a formation-engaging member pivotally mounted on the body structure for pivotal movement about a pivot axis outwardly and inwardly with respect to the body structure;
means for applying a thrust to the formation-engaging member to effect said outward movement thereof;
and means for modulating the thrust applied to the formation-engaging member in synchronism with rotation of the body structure, and in selected phase relation thereto whereby, as the bias unit rotates in use, said formation-engaging member is pivoted outwardly at a selected rotational orientation of the bias unit;
said pivot axis of the formation-engaging member being inclined to the longitudinal axis of rotation of the bias unit,
Said means for applying a thrust to the formation-engaging member may include a movable thrust member mounted for movement inwardly and outwardly with respect to the body structure, said pivot axis of the formation-engaging member lying to one side of said thrust member, and the formation-engaging member at least partly overlying the thrust member, whereby outward movement of the thrust member causes outward pivoting movement of the formation-engaging member.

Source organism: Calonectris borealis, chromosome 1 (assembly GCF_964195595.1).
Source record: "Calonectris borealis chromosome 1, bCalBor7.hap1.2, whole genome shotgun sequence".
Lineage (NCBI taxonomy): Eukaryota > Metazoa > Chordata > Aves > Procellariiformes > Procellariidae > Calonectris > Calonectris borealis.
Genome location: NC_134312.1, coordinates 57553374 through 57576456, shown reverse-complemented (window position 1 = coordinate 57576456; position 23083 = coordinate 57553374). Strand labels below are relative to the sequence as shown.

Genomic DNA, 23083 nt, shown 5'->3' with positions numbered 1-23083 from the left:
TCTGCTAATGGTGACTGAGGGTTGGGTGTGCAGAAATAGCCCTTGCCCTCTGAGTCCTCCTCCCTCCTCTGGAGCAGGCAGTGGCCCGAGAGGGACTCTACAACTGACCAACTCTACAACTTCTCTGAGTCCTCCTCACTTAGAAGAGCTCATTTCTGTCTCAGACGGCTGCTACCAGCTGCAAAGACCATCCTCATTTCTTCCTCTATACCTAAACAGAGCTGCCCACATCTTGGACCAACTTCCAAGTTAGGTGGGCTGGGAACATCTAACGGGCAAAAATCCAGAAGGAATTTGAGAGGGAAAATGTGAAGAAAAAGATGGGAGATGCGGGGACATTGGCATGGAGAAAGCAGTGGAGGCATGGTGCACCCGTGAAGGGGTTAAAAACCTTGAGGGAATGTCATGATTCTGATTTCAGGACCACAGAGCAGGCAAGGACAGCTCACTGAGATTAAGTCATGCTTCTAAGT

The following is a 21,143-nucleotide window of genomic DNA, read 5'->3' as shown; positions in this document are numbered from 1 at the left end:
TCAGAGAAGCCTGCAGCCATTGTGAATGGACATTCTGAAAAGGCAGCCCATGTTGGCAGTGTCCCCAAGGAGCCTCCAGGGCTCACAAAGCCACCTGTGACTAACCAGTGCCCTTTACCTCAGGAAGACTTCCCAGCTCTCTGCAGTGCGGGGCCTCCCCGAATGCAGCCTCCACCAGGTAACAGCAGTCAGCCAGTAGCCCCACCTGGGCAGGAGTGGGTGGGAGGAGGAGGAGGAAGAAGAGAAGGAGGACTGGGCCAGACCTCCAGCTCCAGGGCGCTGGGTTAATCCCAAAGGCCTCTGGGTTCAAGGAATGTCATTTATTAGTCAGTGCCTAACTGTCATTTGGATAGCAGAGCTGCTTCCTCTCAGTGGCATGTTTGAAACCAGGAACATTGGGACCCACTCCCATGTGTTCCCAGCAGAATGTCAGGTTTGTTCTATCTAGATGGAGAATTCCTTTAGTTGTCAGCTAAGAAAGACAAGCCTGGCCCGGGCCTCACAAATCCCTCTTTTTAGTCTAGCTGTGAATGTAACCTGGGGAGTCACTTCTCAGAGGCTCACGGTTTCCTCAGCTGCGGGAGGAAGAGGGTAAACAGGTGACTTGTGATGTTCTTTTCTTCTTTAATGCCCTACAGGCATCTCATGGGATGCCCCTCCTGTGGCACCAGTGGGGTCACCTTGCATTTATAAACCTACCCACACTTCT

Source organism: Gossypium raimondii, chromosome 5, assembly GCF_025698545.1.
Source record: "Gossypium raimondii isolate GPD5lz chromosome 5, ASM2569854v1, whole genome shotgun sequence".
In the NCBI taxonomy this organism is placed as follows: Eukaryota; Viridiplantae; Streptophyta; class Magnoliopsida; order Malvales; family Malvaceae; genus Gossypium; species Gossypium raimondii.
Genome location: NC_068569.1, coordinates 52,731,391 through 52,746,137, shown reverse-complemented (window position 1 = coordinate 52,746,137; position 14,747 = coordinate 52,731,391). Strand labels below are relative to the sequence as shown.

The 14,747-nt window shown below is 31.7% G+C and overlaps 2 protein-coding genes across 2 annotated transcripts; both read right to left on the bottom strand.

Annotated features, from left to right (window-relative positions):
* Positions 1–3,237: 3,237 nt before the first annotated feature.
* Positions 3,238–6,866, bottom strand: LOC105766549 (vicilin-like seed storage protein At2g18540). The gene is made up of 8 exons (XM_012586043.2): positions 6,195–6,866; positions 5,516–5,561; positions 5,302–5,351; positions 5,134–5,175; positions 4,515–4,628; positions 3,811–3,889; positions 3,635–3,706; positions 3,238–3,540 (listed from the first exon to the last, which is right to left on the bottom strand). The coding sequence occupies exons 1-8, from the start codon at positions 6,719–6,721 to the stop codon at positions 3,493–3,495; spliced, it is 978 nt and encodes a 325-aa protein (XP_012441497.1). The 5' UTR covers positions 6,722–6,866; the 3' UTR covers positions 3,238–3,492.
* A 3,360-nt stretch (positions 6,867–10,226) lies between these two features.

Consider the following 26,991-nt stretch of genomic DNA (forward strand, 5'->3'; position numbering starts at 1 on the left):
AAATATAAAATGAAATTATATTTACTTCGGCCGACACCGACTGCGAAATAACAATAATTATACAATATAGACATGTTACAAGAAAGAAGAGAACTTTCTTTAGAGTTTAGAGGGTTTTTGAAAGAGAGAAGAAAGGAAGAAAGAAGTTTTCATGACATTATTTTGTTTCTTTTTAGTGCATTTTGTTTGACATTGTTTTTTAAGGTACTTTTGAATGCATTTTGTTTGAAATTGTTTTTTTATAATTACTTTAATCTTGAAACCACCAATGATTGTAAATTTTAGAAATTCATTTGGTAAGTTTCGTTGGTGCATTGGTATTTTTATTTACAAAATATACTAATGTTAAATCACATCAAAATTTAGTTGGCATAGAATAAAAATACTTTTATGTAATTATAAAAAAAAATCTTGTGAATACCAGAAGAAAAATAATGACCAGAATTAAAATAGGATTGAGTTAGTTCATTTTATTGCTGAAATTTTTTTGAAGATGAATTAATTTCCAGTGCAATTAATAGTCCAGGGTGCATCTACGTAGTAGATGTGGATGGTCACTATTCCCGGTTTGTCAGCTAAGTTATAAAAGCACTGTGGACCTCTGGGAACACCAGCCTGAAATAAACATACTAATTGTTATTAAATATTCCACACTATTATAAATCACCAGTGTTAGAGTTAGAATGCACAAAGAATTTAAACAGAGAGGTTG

In this case the modulated bias unit may further comprise at least one chamber located in the body structure, inlet means for supplying fluid under pressure to said chamber from a source of fluid under pressure, and outlet means for delivering the fluid from said chamber to a lower pressure zone, said movable thrust member being mounted for movement outwardly and inwardly with respect to the body structure in response to fluid pressure in said chamber, said means for modulating the thrust applied to the formation-engaging member comprising means for modulating the pressure of fluid applied to the chamber.
In any of the above arrangements the pivot axis of the formation-engaging member may be inclined at an angle in the range of 2°-45°, or 3°-35°, to the longitudinal axis of rotation of the bias unit.